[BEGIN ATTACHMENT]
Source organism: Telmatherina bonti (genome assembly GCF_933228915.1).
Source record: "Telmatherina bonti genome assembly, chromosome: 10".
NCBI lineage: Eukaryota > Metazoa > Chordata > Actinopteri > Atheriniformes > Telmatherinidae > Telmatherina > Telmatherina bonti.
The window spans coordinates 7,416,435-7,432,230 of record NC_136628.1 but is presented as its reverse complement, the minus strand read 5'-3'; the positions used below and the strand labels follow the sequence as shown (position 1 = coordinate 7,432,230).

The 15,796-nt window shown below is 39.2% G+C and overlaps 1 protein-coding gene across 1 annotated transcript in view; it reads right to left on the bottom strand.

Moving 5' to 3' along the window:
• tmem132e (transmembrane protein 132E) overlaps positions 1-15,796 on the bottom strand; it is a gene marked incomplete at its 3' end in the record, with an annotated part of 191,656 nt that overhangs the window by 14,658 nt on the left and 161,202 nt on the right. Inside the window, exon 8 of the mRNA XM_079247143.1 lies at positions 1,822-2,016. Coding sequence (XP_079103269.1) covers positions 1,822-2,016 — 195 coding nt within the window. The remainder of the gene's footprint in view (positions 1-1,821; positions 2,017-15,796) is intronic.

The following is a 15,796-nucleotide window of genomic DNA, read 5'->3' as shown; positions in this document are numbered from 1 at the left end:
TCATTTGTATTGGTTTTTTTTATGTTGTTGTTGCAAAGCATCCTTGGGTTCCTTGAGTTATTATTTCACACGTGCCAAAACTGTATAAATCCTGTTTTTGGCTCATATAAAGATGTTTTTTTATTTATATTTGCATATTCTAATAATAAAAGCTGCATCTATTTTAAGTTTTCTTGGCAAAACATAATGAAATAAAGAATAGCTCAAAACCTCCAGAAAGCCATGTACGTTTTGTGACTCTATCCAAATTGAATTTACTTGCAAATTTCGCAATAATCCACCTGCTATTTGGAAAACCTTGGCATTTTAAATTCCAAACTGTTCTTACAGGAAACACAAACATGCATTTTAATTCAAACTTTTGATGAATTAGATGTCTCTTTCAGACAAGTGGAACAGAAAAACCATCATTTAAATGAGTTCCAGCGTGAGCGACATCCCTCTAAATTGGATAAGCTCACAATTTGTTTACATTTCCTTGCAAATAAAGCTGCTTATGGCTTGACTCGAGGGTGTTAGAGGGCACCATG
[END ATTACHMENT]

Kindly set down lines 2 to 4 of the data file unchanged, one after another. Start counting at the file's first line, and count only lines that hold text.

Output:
Source record: "Telmatherina bonti genome assembly, chromosome: 10".
NCBI lineage: Eukaryota > Metazoa > Chordata > Actinopteri > Atheriniformes > Telmatherinidae > Telmatherina > Telmatherina bonti.
The window spans coordinates 7,416,435-7,432,230 of record NC_136628.1 but is presented as its reverse complement, the minus strand read 5'-3'; the positions used below and the strand labels follow the sequence as shown (position 1 = coordinate 7,432,230).